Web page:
A Times Editorial

Say no to raw cookie dough

At least 69 people have become violently ill after eating Nestle Toll House cookie dough.

Getty Images

At least 69 people have become violently ill after eating Nestle Toll House cookie dough.

Eating raw cake or cookie dough has long been a guilty pleasure, but now it turns out that Grandma was right to snatch the bowl away.

At least 69 people have become violently ill — 34 of them hospitalized — after eating uncooked Nestle's Toll House cookie dough. At least nine of those victims suffered kidney failure, as a result of a virulent form of E. coli. Nestle USA has recalled more than 300,000 cases of the product since, even after cooking, the E. coli could remain on hands or survive in softer, undercooked cookies.

Coming after problems with tainted tomatoes, peanuts and pistachios, this is another warning about the weakness of the nation's food safety system and why Congress needs to fix it. The House Energy and Commerce Committee recently approved an excellent bill that would strengthen the Food and Drug Administration's powers. The full House and the Senate — with White House support — need to move this package forward.

That House bill gives the FDA more money and authority, including the much-needed power to recall products quickly instead of waiting for the manufacturer to do so voluntarily. It would also make it easier for the agency's inspectors to see a company's food safety records or consumer complaints.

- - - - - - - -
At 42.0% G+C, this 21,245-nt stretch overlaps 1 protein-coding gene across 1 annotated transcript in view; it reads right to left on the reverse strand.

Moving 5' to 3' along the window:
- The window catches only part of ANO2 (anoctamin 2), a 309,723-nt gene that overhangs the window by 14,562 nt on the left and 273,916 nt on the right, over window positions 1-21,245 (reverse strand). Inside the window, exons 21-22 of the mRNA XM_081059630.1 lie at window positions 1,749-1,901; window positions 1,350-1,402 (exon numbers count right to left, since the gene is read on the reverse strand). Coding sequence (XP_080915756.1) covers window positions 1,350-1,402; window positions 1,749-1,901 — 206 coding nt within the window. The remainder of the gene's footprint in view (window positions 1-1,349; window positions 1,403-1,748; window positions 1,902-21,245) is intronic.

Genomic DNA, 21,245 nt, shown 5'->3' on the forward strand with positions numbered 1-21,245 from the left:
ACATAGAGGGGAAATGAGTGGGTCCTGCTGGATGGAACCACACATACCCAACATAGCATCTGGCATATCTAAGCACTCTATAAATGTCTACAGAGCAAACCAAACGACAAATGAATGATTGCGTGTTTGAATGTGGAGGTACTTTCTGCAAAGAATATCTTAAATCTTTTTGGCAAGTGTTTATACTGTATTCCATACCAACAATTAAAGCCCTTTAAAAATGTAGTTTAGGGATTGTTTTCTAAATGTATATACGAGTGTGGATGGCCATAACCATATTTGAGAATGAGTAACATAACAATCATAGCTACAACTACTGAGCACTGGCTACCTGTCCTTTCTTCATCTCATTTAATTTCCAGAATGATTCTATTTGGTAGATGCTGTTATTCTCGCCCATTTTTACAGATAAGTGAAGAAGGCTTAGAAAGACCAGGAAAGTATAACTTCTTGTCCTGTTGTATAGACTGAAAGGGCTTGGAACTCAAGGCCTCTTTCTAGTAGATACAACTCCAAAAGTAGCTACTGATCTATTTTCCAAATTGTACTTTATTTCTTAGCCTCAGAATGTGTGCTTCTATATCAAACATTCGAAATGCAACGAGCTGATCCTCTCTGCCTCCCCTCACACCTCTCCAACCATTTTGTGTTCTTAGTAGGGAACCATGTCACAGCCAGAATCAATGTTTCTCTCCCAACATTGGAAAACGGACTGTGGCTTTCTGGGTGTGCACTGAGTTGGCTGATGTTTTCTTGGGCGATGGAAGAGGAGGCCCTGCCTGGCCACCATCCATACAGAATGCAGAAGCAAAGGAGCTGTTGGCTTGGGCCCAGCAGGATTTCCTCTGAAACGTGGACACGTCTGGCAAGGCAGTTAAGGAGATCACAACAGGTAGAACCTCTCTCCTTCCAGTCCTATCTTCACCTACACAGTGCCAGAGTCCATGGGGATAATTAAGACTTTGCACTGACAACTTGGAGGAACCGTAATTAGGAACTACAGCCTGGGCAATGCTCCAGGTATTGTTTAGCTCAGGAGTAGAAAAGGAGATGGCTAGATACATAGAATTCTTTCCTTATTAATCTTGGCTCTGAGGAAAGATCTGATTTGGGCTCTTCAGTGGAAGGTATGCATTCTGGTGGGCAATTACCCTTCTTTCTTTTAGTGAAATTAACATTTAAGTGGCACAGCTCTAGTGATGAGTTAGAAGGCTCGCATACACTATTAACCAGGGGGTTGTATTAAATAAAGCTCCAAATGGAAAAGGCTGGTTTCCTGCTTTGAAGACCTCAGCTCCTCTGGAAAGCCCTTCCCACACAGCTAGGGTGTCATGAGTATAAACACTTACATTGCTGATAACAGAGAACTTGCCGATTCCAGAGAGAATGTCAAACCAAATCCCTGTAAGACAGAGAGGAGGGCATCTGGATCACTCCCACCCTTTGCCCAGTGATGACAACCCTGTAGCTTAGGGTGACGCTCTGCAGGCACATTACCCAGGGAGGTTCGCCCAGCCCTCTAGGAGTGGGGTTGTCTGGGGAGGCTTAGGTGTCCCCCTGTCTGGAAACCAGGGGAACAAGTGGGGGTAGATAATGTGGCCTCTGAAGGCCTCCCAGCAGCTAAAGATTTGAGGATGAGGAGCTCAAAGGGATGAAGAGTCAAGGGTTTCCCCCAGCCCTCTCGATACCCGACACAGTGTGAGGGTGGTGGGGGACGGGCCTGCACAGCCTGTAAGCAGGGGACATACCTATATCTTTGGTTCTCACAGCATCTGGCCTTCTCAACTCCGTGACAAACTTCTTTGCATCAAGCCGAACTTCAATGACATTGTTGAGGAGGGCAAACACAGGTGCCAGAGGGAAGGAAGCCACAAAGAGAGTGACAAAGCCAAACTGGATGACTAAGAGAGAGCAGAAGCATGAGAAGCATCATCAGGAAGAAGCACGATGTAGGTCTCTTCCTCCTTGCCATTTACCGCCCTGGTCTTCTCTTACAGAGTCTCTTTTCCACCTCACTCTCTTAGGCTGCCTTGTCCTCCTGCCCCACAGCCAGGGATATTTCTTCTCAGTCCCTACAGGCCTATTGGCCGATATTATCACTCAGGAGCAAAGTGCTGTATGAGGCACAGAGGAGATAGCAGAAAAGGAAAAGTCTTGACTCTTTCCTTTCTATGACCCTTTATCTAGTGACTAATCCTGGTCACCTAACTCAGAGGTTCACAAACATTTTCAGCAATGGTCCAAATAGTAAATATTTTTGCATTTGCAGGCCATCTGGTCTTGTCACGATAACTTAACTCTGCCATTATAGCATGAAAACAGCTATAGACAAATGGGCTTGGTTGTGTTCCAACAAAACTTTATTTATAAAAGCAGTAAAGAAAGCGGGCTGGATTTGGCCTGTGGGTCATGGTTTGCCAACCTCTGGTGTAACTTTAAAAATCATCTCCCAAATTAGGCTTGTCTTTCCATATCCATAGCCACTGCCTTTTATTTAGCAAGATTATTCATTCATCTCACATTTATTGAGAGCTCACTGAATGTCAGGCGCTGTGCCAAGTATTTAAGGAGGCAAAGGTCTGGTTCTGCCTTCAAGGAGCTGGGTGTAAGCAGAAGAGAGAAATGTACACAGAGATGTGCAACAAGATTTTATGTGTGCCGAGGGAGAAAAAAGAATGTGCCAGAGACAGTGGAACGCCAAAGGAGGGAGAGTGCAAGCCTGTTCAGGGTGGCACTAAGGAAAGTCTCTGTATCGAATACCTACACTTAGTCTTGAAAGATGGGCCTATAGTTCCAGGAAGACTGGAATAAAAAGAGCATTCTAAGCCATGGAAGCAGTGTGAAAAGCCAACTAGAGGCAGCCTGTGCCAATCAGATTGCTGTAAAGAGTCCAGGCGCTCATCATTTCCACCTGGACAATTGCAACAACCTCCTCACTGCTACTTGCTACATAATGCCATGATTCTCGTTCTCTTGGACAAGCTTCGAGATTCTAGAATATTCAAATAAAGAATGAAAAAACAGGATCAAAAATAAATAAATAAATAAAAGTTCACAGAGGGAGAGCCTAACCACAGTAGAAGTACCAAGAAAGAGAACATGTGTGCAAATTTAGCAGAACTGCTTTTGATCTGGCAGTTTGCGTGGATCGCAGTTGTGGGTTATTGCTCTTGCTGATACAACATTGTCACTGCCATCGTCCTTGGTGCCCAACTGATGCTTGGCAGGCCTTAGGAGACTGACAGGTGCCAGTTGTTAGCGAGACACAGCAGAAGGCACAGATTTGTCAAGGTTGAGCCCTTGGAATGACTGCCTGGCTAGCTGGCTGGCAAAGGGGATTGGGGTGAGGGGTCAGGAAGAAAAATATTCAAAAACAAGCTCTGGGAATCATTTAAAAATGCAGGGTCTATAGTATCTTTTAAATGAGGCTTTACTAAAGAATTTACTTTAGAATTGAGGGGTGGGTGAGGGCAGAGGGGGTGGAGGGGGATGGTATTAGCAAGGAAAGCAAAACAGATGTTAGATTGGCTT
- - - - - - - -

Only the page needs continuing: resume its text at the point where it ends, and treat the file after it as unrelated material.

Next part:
Nestle voluntarily recalled its dough after the FDA found E. coli at its Danville, Va., plant. But Nestle , like other companies, routinely refuses to share safety data with inspectors since it is not required to by law. In the recent salmonella outbreak at the Peanut Corp. of America in Georgia, the FDA was forced to use its antiterrorism powers to get data.

Even the improvements envisioned in the House bill will never make the food supply 100 percent germ-free. And the FDA is warning once again that E. coli can appear in unexpected places. David Acheson, the agency's associate commissioner for foods, warned consumers — especially those preparing for summertime picnics — to follow the rules for handling all food safely. That includes such basic advice as keeping cold food cold, hot food hot and eating nothing raw that should be cooked.

Say no to raw cookie dough 07/06/09 [Last modified: Monday, July 6, 2009 7:07pm]

    

Join the discussion: Click to view comments, add yours

Loading...